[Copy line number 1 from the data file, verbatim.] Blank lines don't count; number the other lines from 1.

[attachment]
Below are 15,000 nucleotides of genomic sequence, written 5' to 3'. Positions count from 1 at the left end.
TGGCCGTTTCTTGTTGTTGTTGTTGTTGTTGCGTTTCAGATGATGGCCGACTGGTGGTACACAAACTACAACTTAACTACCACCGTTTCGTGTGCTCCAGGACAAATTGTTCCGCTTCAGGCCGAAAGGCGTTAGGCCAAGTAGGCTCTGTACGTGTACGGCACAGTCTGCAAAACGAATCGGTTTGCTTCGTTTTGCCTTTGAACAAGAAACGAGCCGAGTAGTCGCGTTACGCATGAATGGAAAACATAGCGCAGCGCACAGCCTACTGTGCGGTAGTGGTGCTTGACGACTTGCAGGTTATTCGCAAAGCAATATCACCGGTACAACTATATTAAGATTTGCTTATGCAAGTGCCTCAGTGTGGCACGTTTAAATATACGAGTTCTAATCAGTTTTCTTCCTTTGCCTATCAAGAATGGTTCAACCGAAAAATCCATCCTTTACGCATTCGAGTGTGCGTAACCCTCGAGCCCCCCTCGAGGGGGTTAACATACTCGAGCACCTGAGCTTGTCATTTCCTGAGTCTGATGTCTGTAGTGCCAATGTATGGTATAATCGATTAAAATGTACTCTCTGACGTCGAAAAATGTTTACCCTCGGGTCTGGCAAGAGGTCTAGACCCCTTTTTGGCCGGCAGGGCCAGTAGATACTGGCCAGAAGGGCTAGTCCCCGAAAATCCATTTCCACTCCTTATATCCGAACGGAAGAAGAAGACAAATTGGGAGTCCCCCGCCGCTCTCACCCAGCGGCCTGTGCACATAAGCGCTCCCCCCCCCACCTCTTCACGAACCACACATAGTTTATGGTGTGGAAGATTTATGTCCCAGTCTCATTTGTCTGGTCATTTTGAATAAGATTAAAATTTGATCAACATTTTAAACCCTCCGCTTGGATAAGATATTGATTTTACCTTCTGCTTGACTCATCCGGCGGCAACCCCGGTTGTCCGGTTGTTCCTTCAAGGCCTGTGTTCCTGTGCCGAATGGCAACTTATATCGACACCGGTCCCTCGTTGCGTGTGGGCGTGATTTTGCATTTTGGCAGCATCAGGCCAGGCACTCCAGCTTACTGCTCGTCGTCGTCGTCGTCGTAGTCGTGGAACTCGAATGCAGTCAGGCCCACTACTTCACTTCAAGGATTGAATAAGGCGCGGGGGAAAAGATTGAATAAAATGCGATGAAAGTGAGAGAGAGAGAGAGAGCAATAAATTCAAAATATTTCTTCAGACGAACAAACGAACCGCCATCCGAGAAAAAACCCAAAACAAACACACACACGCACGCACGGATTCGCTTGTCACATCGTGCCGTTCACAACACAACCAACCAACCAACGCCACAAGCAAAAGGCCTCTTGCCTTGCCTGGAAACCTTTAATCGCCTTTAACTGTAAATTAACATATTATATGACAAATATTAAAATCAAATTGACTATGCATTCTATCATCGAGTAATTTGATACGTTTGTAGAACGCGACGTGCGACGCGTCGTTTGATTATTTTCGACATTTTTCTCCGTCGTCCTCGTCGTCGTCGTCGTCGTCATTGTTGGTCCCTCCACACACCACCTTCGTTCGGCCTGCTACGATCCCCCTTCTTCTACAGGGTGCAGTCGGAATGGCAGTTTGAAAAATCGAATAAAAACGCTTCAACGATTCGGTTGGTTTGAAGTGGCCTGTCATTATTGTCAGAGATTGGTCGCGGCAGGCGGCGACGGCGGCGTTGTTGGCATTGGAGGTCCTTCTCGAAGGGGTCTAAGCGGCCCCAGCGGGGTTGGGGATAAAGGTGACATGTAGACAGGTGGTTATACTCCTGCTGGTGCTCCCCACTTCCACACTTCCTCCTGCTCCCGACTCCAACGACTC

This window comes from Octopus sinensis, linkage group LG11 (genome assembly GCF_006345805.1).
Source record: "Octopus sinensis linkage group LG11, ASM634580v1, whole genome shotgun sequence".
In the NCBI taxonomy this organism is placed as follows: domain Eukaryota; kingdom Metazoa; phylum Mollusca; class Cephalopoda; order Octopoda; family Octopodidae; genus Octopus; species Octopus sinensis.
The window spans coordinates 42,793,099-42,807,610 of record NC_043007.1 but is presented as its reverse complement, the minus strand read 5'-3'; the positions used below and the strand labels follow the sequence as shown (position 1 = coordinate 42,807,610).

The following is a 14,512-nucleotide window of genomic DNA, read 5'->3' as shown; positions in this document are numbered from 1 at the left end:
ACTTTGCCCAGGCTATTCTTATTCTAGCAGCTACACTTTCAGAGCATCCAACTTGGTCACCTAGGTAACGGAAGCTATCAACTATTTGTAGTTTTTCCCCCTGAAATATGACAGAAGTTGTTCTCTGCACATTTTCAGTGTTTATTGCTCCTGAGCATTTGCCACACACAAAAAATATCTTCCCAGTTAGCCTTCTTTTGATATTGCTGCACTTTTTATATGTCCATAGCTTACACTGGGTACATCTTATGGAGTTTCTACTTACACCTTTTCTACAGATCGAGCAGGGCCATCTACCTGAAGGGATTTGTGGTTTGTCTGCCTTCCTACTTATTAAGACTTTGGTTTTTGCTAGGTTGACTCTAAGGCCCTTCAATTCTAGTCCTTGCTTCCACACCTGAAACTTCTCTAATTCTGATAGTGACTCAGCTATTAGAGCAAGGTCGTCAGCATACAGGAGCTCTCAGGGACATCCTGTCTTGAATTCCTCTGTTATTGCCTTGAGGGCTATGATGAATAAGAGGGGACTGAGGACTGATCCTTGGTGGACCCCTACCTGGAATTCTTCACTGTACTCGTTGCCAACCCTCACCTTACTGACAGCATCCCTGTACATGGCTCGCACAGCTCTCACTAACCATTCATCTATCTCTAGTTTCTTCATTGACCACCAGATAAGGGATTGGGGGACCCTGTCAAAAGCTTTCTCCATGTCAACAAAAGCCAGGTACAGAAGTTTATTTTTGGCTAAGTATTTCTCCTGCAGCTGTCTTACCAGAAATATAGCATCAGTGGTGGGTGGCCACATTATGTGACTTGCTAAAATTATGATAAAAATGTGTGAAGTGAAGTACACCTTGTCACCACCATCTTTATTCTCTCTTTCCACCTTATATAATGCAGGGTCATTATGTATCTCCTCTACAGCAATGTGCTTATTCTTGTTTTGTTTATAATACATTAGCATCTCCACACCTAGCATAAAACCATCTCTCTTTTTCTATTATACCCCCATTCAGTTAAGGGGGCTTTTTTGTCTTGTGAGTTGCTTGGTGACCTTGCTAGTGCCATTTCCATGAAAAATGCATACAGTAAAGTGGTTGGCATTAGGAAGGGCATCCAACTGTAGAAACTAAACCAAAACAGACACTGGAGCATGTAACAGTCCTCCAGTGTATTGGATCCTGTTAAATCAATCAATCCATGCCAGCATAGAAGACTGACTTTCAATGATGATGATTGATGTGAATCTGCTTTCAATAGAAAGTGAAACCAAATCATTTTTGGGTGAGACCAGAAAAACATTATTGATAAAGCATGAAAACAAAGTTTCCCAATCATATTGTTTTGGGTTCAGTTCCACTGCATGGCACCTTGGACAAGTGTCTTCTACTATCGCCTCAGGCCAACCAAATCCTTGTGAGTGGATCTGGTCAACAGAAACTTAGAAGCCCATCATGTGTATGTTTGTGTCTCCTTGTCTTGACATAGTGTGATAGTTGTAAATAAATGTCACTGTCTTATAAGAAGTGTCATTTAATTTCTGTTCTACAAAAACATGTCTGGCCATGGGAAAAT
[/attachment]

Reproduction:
Below are 15,000 nucleotides of genomic sequence, written 5' to 3'. Positions count from 1 at the left end.